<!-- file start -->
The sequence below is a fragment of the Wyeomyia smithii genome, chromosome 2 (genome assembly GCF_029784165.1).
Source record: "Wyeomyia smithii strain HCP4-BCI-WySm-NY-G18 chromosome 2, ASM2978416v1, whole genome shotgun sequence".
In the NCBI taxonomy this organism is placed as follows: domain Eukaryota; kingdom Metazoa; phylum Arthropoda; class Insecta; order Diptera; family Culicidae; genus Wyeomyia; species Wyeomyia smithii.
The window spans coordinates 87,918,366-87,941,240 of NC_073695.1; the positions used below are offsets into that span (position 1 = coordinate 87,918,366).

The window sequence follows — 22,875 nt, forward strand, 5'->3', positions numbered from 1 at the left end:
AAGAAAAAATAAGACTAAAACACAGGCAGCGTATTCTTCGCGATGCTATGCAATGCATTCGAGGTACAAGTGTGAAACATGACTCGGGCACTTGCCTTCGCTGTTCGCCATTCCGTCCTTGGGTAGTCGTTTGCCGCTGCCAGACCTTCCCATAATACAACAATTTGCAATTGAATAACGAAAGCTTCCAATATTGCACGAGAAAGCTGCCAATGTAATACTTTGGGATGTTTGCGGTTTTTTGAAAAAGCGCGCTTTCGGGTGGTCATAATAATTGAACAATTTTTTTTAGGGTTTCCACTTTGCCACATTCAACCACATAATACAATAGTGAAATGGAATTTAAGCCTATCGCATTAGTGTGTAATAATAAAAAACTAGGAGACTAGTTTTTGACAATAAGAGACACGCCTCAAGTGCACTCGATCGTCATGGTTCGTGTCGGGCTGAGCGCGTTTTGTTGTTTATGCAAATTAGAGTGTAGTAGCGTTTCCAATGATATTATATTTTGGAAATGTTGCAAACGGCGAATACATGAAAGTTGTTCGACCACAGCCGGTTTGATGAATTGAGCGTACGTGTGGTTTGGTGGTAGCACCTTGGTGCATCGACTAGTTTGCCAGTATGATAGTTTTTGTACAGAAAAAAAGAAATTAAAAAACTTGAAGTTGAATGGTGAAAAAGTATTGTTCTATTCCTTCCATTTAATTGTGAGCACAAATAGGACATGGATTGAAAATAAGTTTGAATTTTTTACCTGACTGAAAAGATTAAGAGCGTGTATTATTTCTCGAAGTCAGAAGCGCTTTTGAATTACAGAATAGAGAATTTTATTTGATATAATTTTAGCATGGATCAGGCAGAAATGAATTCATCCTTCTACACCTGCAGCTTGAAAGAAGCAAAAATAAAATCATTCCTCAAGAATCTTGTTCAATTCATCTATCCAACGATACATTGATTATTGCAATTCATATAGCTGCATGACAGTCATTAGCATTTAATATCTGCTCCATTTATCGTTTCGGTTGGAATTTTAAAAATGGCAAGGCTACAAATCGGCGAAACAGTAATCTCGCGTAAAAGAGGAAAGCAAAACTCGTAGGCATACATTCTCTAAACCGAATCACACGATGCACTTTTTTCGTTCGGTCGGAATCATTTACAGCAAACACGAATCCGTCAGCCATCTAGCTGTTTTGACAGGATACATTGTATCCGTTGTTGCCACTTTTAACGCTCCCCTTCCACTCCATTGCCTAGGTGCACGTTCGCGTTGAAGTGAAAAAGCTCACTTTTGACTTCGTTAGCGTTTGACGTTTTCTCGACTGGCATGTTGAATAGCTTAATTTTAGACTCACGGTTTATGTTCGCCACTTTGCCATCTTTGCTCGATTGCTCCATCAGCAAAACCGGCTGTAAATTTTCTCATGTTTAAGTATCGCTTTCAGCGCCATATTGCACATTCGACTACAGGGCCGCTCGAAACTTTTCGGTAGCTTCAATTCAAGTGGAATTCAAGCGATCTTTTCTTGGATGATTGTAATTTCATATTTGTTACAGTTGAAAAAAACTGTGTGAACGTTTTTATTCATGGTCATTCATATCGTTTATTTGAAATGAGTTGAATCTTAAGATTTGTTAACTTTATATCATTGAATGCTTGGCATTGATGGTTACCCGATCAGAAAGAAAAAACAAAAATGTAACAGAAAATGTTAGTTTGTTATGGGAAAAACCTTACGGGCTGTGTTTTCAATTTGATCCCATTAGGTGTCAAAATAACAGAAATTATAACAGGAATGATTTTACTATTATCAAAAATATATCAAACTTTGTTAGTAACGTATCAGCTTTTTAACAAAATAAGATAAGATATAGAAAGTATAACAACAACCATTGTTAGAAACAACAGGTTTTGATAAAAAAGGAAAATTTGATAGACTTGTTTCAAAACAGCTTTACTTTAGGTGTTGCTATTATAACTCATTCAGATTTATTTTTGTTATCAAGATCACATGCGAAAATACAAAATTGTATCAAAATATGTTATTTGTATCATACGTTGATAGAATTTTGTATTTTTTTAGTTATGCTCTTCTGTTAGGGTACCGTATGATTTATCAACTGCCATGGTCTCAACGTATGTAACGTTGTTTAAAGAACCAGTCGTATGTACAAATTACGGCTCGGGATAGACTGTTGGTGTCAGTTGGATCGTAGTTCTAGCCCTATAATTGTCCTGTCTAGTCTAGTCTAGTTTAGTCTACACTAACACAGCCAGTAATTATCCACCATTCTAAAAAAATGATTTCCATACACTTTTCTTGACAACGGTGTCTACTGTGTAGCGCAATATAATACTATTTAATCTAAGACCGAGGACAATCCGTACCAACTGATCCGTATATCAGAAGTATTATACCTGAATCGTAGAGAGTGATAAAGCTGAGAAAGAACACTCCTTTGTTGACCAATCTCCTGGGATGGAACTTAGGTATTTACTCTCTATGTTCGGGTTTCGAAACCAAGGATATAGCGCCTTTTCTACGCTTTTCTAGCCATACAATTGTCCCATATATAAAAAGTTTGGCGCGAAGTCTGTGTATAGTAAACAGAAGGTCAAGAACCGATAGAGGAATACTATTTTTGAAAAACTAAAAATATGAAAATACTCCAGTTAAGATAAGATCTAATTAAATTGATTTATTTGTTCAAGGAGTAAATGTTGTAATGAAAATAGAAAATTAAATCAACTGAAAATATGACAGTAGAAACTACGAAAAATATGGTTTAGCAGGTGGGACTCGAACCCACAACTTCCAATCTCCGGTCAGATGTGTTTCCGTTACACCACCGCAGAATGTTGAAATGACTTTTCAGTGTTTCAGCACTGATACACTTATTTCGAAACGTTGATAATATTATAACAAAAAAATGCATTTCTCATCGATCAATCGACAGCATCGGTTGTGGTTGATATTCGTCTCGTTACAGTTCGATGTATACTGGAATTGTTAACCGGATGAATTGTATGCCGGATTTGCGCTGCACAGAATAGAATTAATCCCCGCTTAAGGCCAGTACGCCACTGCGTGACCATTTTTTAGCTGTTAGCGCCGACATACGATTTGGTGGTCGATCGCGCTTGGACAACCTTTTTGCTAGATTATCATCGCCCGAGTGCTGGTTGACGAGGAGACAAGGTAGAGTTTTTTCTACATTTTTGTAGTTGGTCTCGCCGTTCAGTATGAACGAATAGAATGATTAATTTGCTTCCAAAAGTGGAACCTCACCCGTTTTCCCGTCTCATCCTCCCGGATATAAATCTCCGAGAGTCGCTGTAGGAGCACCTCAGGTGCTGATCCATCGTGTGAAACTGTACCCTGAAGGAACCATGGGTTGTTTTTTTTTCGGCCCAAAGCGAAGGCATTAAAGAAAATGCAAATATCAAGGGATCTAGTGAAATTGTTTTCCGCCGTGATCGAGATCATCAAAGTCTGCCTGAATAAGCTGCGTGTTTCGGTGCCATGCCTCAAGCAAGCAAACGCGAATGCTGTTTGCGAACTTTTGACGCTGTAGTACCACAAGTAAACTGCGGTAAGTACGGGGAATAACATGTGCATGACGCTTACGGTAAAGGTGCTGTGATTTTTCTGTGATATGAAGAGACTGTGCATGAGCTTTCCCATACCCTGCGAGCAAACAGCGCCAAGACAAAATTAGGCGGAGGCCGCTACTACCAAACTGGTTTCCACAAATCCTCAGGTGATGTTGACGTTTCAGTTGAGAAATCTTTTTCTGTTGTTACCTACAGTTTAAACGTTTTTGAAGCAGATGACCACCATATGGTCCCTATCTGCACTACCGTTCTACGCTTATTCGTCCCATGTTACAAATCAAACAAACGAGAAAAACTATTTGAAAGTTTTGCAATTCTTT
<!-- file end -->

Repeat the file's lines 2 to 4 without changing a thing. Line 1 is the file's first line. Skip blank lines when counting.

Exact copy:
Source record: "Wyeomyia smithii strain HCP4-BCI-WySm-NY-G18 chromosome 2, ASM2978416v1, whole genome shotgun sequence".
In the NCBI taxonomy this organism is placed as follows: domain Eukaryota; kingdom Metazoa; phylum Arthropoda; class Insecta; order Diptera; family Culicidae; genus Wyeomyia; species Wyeomyia smithii.
The window spans coordinates 87,918,366-87,941,240 of NC_073695.1; the positions used below are offsets into that span (position 1 = coordinate 87,918,366).